London 2012 and the Construction Industry blacklist

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One of the messages that the Organisers of London 2012 have been keen to promote is that this competition will be the “Greenest Games ever”. As is now well known this has involved such inspired decisions as the choice of BP as the Games’ official Sustainability Partner” and “Official Carbon Offset Partner”. BP, in this context, clearly stands for Beyond Parody.

Here, I want to concentrate on perhaps the single “greenest” action that any of the London organisers have taken, which has been to organise annual safety, health and environmental awards, which have in turn given prizes to a number of construction companies.

The essential message of the events has been that workers on Olympic sites should take no risks with their own lives. This is an important message in an industry where 50 workers a year are killed on building sites. But is politically low risk, indeed so low risk as to be almost mendacious. It saves the large contractors money; more significantly, it gives the large employers (who by promoting casualised working are the major cause of accidents at work) a false clean bill of health.

In general terms, the companies associated with building the Olympics include some of the worst of the major contractors, not least both Carillion and McAlpine, who were major players in the Construction industry blacklist of trade unionists.

Blacklisting is not a small story; rather it is probably the worst single piece of bad publicity that the construction industry has faced in the past few years.

I haven’t been able to find any details of the most recent awards, but I can see that the winner of the workforce engagement award at the Olympic Development Agency’s 2010 prize-giving was BAM Nuttall. BAM has accepted that it used the blacklist, while giving the mealy-mouthed excuse that this was in order to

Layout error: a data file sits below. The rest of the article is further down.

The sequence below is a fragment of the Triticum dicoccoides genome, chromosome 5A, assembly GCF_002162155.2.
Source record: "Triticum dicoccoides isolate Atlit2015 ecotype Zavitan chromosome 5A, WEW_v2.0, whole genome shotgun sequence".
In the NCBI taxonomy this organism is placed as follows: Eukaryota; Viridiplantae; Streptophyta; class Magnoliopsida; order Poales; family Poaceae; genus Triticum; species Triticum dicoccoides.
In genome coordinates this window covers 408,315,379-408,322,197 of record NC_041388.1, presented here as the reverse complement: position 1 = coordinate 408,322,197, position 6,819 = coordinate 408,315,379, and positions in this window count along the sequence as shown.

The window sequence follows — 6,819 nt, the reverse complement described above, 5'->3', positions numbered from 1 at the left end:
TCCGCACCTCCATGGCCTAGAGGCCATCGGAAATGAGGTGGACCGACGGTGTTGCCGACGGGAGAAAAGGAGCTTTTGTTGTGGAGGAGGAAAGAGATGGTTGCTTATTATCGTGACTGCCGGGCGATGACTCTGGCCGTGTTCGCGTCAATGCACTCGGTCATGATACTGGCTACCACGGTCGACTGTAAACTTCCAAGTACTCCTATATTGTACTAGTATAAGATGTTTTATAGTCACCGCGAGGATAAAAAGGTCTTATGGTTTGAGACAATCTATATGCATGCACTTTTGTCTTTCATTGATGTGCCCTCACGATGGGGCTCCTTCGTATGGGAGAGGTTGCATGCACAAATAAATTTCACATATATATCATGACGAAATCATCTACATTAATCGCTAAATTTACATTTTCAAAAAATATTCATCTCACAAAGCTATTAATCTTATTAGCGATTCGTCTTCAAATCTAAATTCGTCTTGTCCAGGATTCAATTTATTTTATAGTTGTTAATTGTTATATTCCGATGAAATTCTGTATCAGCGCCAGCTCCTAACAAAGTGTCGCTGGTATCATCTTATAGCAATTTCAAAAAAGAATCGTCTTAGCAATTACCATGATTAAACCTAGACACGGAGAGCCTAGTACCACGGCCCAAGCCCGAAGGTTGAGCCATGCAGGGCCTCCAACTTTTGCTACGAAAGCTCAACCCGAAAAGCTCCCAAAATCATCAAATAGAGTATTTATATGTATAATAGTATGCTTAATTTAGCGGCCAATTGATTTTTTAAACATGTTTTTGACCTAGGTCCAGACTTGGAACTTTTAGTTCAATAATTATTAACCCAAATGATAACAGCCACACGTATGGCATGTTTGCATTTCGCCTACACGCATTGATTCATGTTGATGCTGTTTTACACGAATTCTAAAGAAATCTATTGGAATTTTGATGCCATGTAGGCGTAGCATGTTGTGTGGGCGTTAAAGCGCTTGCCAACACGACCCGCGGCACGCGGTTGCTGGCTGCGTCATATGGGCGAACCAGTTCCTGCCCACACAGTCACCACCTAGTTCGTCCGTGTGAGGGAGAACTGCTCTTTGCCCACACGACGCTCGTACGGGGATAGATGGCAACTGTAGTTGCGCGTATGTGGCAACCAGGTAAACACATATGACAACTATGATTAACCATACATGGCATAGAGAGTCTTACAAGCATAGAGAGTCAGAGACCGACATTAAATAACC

obtain confirmation that potential employees did not pose a serious threat to the safety and security of our and / or our client’s operations. Such confirmation was provided by TCA orally as a simple aggregate ‘OK’

What BAM accept, then, is that when a person applied for a job with them, they would the blacklisting company, “The Consulting Association” (TCA), and ask if that potential worker had a TCA file. If no, they were given an Ok; if yes, they would be refused work. Given that one of the classes of persons who were blacklisted was union health and safety representatives, it takes a special kind of corporate ingenuity to reinvent this criminal conduct (for which the director of the TCA received a large fine) as activity to prevent “threats” to “safety”.

BAM’s version of events was either ill-informed or actively dishonest (I will leave it to their press officer’s conscience to determine which); but inadequate as their explanation was, it clearly sufficed for the Organisers of London 2012.

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